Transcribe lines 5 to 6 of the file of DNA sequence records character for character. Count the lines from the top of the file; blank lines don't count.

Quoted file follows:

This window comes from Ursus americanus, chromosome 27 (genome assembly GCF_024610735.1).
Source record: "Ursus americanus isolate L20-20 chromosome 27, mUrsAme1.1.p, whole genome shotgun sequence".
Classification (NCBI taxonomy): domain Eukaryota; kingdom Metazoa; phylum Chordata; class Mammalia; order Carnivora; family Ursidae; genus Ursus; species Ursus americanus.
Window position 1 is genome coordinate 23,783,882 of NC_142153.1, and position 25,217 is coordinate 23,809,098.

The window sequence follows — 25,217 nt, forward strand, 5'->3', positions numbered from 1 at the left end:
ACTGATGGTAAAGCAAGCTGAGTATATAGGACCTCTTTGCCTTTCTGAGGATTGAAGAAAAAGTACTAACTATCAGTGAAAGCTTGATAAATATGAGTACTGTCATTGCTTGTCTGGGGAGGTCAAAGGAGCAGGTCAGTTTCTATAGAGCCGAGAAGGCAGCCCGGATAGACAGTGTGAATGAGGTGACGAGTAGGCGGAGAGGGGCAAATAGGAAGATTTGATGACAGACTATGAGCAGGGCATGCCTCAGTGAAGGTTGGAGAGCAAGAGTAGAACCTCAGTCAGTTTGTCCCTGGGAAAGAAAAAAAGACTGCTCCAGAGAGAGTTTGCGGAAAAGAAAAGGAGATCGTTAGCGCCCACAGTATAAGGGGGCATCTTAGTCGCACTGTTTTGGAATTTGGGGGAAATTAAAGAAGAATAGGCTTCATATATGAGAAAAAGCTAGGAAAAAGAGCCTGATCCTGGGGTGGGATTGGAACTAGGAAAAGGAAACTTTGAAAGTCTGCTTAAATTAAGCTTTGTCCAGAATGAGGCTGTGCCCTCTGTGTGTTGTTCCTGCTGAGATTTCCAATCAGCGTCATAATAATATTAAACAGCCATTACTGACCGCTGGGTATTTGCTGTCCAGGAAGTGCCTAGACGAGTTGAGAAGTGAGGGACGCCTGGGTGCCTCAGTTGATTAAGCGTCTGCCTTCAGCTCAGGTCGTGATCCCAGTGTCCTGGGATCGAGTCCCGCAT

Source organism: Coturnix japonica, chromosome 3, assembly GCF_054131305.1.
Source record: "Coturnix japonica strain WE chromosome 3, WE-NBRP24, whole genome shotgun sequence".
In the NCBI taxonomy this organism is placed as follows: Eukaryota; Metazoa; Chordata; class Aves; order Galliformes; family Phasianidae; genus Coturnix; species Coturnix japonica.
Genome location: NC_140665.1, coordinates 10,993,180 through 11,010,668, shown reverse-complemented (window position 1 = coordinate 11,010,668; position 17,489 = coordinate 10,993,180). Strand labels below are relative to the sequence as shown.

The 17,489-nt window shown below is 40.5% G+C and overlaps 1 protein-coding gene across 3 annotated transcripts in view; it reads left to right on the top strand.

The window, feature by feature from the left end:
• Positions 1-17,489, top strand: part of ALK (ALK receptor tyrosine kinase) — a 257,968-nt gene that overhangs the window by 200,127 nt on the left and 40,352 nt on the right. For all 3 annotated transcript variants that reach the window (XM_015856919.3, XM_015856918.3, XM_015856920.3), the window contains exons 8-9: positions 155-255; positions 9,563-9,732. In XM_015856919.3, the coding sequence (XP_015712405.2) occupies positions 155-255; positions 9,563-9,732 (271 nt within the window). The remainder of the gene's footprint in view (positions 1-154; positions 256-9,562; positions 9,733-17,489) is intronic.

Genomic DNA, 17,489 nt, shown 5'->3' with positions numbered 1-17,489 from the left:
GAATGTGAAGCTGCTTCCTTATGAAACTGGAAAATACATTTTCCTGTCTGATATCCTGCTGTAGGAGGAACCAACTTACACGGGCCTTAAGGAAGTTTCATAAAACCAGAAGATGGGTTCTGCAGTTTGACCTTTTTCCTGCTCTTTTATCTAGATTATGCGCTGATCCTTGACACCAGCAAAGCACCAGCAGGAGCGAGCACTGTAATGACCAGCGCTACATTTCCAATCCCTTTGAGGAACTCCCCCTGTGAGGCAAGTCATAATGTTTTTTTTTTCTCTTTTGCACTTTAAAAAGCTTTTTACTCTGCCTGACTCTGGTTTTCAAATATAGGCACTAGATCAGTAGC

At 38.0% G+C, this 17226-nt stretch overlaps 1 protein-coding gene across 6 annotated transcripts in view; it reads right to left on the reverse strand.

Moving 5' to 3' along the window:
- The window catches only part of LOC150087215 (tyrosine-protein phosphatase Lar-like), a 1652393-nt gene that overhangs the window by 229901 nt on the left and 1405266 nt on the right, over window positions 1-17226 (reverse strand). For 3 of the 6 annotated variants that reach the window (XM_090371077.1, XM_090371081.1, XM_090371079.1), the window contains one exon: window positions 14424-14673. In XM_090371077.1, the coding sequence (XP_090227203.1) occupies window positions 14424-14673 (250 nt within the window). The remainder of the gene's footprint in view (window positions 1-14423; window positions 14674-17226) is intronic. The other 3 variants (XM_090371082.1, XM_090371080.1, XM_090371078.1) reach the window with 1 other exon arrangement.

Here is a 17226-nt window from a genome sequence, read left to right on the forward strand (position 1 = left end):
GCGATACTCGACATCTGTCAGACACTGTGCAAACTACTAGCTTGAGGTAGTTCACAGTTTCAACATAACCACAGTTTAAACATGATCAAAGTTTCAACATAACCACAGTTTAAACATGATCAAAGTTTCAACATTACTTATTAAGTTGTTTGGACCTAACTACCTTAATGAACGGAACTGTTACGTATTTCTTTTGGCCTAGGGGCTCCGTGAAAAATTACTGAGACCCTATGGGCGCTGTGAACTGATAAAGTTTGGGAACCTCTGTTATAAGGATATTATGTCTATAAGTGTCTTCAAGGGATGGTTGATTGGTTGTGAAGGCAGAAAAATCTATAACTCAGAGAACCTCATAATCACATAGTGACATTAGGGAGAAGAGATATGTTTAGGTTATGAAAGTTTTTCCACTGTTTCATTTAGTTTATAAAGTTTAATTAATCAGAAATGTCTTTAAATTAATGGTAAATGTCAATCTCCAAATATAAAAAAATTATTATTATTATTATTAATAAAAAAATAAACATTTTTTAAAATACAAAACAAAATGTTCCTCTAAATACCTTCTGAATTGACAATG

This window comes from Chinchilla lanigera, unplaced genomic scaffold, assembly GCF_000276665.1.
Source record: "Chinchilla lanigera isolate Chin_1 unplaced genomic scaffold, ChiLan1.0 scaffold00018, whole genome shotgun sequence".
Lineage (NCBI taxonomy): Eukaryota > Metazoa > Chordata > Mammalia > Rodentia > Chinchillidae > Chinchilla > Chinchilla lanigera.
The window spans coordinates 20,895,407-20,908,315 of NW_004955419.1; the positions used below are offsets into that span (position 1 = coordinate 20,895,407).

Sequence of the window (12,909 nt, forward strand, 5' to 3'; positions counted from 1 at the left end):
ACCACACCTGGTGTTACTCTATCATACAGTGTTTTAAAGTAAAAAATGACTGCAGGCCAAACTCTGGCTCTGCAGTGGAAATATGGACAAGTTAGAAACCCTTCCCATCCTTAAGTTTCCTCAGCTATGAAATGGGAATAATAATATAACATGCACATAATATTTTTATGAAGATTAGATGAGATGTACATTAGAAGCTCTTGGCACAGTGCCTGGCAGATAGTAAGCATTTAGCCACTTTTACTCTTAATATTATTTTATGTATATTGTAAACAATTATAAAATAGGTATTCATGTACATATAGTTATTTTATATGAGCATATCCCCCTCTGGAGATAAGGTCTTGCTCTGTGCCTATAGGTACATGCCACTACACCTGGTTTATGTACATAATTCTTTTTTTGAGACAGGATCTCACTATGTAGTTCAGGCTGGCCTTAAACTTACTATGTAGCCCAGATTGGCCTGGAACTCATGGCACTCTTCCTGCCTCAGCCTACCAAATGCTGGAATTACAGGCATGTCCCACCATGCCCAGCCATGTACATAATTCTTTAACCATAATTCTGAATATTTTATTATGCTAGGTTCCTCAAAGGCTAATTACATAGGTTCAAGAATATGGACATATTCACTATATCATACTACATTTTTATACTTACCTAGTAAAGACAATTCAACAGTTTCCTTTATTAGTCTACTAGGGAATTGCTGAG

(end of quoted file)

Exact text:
The window sequence follows — 25,217 nt, forward strand, 5'->3', positions numbered from 1 at the left end:
ACTGATGGTAAAGCAAGCTGAGTATATAGGACCTCTTTGCCTTTCTGAGGATTGAAGAAAAAGTACTAACTATCAGTGAAAGCTTGATAAATATGAGTACTGTCATTGCTTGTCTGGGGAGGTCAAAGGAGCAGGTCAGTTTCTATAGAGCCGAGAAGGCAGCCCGGATAGACAGTGTGAATGAGGTGACGAGTAGGCGGAGAGGGGCAAATAGGAAGATTTGATGACAGACTATGAGCAGGGCATGCCTCAGTGAAGGTTGGAGAGCAAGAGTAGAACCTCAGTCAGTTTGTCCCTGGGAAAGAAAAAAAGACTGCTCCAGAGAGAGTTTGCGGAAAAGAAAAGGAGATCGTTAGCGCCCACAGTATAAGGGGGCATCTTAGTCGCACTGTTTTGGAATTTGGGGGAAATTAAAGAAGAATAGGCTTCATATATGAGAAAAAGCTAGGAAAAAGAGCCTGATCCTGGGGTGGGATTGGAACTAGGAAAAGGAAACTTTGAAAGTCTGCTTAAATTAAGCTTTGTCCAGAATGAGGCTGTGCCCTCTGTGTGTTGTTCCTGCTGAGATTTCCAATCAGCGTCATAATAATATTAAACAGCCATTACTGACCGCTGGGTATTTGCTGTCCAGGAAGTGCCTAGACGAGTTGAGAAGTGAGGGACGCCTGGGTGCCTCAGTTGATTAAGCGTCTGCCTTCAGCTCAGGTCGTGATCCCAGTGTCCTGGGATCGAGTCCCGCAT